Lord, the angels you sent are here now, beating their wings above
I cling to them by a thread of blood, but I’m afraid the thread
And plunged as they are in darkness I still can’t see them, but I
believe they are many, and some are beautiful and deserve to live.
Look, Lord. I can’t feed them all with this meager blood of
mine, and I don’t want them to die, like a mother who fears losing the
child in her womb—although she may have never wanted him before and he might
be the fruit of her labor after—I don’t want a single one to die.
Lord, give me a star to nurse these children of mother in decline.
And since I’ve forgotten how to sew, give me, just for them, the raiment of the lilies.
Dulce María Loynaz (1902-1997) received international recognition in 1992 for her nearly century-long contributions to Spanish letters when she was awarded the Cervantes Prize, widely recognized as the highest prize in Spanish literature. Often called the “Emily Dickinson of Cuba,” she has written poems celebrated for their precision and modern lyricism. Though born to a patriotic family—her father, General Enrique Loynaz del Castillo, was a national figure, having fought under Antonio Maceo in Cuba’s war for independence—she stopped publishing for several decades following the 1959 Cuban Revolution, as her deeply personal style and themes were incongruous with the period’s ideological control over the arts. She died in Havana City in 1997.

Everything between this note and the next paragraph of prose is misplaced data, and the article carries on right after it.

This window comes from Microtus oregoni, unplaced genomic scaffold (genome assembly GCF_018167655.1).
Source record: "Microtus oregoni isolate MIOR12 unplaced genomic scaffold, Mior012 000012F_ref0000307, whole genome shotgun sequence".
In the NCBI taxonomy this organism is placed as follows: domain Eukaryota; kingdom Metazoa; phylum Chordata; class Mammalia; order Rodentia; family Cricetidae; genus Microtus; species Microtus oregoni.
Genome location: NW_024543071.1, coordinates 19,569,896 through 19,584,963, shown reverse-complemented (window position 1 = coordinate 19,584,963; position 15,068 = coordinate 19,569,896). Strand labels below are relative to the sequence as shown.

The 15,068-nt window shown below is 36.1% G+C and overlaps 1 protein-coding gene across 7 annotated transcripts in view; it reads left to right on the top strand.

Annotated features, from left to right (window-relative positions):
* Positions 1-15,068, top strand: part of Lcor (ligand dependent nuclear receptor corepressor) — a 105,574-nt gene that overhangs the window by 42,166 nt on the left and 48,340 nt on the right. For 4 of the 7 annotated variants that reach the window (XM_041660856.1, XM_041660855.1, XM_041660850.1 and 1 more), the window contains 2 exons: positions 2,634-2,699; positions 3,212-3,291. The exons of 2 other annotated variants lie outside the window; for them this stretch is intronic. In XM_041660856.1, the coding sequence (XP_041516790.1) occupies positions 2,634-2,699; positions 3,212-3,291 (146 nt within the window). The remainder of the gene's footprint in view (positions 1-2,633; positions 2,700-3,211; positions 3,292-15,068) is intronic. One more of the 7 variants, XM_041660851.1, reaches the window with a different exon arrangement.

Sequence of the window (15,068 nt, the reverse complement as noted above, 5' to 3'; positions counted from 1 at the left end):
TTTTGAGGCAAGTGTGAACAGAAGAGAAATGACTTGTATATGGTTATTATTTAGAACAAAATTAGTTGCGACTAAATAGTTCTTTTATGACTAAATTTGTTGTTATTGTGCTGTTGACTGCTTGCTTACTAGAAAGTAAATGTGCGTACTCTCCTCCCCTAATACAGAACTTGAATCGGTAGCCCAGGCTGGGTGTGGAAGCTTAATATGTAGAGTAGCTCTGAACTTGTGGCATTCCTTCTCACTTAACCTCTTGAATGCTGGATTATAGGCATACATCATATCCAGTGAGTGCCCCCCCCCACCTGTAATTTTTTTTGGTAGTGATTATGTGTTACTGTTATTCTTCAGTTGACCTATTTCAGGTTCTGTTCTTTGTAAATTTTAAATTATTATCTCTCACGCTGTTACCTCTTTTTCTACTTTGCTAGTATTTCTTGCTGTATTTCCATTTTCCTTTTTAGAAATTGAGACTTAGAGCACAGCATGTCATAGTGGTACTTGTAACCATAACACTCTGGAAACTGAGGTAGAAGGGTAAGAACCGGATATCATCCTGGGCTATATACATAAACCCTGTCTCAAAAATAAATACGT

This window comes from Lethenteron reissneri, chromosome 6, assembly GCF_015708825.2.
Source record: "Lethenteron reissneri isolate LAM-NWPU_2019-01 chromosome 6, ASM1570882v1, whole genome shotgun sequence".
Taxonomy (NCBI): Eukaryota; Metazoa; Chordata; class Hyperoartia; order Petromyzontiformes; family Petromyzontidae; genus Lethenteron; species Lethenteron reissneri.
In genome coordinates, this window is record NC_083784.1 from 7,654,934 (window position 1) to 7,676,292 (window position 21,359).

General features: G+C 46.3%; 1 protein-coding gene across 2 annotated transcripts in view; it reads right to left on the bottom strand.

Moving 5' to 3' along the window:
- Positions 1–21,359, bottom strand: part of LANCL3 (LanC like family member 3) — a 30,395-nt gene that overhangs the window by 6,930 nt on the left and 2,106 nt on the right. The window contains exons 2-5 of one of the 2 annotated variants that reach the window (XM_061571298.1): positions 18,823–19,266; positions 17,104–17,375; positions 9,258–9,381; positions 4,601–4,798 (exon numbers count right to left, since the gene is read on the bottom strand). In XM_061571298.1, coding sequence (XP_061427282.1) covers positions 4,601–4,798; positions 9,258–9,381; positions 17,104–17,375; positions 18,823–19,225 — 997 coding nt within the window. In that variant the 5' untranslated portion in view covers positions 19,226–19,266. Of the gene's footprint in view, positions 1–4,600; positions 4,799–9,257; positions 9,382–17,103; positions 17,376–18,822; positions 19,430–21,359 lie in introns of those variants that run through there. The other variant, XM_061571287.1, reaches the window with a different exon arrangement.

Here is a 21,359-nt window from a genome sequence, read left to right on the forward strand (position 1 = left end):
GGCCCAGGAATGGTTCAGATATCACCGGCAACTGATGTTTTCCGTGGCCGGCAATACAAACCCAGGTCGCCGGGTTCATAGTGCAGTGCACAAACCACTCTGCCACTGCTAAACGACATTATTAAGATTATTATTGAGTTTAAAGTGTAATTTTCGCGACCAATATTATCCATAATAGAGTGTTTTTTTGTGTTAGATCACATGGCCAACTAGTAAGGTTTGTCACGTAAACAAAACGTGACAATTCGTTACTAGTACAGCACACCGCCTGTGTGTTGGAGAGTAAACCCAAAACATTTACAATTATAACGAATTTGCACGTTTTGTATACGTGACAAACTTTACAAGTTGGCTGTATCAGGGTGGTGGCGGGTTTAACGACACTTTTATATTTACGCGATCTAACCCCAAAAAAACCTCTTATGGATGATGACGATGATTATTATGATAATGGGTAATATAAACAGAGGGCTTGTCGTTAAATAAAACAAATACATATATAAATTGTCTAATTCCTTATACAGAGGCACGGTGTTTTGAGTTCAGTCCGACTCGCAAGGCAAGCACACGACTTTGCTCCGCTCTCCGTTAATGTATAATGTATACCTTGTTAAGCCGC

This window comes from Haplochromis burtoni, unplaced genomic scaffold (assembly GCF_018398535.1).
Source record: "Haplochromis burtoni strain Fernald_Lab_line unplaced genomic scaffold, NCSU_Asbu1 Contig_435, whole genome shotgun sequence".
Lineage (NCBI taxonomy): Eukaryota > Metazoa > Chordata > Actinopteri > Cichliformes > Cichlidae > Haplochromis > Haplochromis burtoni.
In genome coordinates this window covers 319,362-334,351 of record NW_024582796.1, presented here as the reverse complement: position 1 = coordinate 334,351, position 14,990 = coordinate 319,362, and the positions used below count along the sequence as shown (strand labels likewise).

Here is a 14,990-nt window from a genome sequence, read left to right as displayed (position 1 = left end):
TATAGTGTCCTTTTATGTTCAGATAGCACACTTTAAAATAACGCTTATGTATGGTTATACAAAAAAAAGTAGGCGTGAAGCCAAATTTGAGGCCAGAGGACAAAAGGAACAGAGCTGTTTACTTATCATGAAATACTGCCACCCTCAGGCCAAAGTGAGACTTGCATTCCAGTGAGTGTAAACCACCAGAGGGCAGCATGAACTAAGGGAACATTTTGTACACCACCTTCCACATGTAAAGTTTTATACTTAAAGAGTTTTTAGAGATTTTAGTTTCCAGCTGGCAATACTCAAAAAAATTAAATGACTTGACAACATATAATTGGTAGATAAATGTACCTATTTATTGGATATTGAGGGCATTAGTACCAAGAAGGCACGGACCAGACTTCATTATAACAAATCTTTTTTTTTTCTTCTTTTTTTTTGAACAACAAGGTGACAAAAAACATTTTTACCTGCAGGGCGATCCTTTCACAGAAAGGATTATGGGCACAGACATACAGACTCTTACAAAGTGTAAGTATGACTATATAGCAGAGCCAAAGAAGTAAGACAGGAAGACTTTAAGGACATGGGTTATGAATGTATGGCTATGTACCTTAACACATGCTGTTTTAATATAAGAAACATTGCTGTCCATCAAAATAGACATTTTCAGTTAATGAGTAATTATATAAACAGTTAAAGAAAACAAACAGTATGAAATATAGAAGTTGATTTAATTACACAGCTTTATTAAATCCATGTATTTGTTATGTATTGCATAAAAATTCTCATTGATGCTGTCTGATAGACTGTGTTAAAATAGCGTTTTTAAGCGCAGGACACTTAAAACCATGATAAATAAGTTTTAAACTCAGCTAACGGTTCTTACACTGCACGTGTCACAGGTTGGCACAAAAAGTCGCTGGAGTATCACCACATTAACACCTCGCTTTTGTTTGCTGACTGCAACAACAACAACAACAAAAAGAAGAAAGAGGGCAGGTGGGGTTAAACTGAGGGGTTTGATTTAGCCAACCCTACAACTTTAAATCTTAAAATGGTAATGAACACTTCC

James O’Connor is a poet, playwright, and translator from New York City. He has lived in France and Mexico, and from 1999 to 2000 he lived in Havana, Cuba. In 2006 he was awarded a playwriting fellowship from the Edward F. Albee Foundation.
Feature image by Louise Bourgeois. Pregnant Woman, 2009. Gouache and colored pencil on paper, 23 1/2 × 18 in. © Louise Bourgeois.
Click on the image to enlarge.